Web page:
Sue Coe Facebook page
Americans who tell the truth
Sue Coe (born 1951) is an English artist and illustrator, currently working from upstate New York. Her work is highly political, and part of her activism. Having grown up next to a slaughterhouse, she has been particularly involved in trying to stop the animal cruelty that takes places hidden behind its walls. Her work is often directed against capitalism, focusing on issues like sweatshops, prisons, AIDS and war.
She uses a realistic drawing style, sketching what she sees in slaughterhouses, prisons and sweatshops – having developed strategies for getting permission to draw and talk to people there. These sketches are then used as developed drawings in charcoal and other media, painting and printmaking, often published as illustrated books and comics. Her illustrations have appeared in a wide variety of publications, including The New York Times, The New Yorker, and The Nation.
She is an artist I want to study more for insights into political illustration, particularly ways of portraying very upsetting situations and linking striking imagery with activism.
Selected bibliography from Wikipedia
My daughter bought me ‘Where My Wellies Take Me’ I really like the wistful dreamy style of this. Also her detailed Drypoint and collage in other works.
Want to do a proper analysis of this one and try out some of her techniques in my work on Aldeburgh – that place is particularly suited to her type style.
For basic figure drawing see: Figure Sketching
I realily like the very basic stylised figures here. An architectural illustrator.
This is a very basic stylised video, showing use of eyeline and basic principles of capturing people in a scene. I like the variation between ink outline, then others started in wash.
Teoh’s tips for sketching people on location – contour drawing and don’t keep moving your head up and down.
This one is just inking in already drawn people. But I like the style.
Realitime videos by Meridel L. Abrams following of how she copes with the various challenges of sketching on location.The first is very rapid sketching of shoppers in a parking lot. The second more stationary outside a restaurant. Both done from a car.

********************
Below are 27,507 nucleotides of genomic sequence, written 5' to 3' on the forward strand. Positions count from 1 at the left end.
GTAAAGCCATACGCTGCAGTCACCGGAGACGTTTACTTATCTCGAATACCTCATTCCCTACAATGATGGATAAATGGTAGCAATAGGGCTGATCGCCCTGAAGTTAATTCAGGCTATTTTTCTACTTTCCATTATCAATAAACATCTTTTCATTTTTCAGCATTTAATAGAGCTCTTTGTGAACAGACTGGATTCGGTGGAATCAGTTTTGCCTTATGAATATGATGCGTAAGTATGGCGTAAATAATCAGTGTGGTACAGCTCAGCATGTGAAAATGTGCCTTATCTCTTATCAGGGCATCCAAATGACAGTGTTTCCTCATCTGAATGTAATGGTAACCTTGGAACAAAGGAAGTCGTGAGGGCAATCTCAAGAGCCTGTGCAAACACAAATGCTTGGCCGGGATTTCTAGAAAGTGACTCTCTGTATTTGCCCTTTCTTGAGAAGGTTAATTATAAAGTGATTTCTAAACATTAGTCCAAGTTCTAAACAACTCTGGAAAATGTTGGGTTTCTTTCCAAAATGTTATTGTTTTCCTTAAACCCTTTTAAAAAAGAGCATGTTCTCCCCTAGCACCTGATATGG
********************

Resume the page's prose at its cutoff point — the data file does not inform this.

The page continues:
Ancient stone friezes
Telling tales of war and conquests
In 17th century woodcuts were used to illustrate cheap publications called broadsides and later chapbooks or rags (named after the recycled fabric they were made from). These focused on murders, robberies and executions and provided grizzly depictions of victims and consequences.
Goya Disasters of War
By the nineteenth century news reporting had widened its scope and, with it, the breadth of material illustrated. As the market for newspapers increased the quality of the illustrations improved with the use of more expensive wood engravings and etchings. It took a while for photography to become integrated into newspaper publishing as a form of journalism, mainly because of the technical issues of printing photographs.
In Fine Art painters at the end of the nineteenth century painted social topics:
Degas Absinthe Drinkers
Sickert Camden Town Murders
Cezanne Card Players
Reportage illustration remained a mainstay of newspaper publishing well into the twentieth century.
L S Lowry
German Expressionists: Otto Dix etc
Contemporary Reportage illustration
Still exists as a way of providing a viewpoint on hard to document events, from courtrooms where cameras are banned, to personal experiences such as travel that are difficult to sum up in one image. And to convey mood of a piece.
Jake and Dinos Chapman: reinterpretation and reworking of Goya and other contentious issues.
Teo Yi Chie
based in Singapore
Urban sketchers website
Pen and ink
A very good series on the process of constructing a scene.
First think about the type of line – drawing with arm, wrist or fingers. Framing and focus. Can see things in different ways. Importance of simplification.
source Wikipedia and Google images
Laurence Stephen Lowry (1 November 1887 – 23 February 1976) is famous for painting scenes of life in the industrial districts of North West England in the mid-20th century. Many of his drawings and paintings depict Pendlebury, Lancashire, where he lived and worked for more than 40 years, and also Salford and its surrounding areas.
He developed a distinctive style of painting urban landscapes peopled with human figures often referred to as “matchstick men”. He painted mysterious unpopulated landscapes, brooding portraits and the unpublished “marionette” works, which were only found after his death.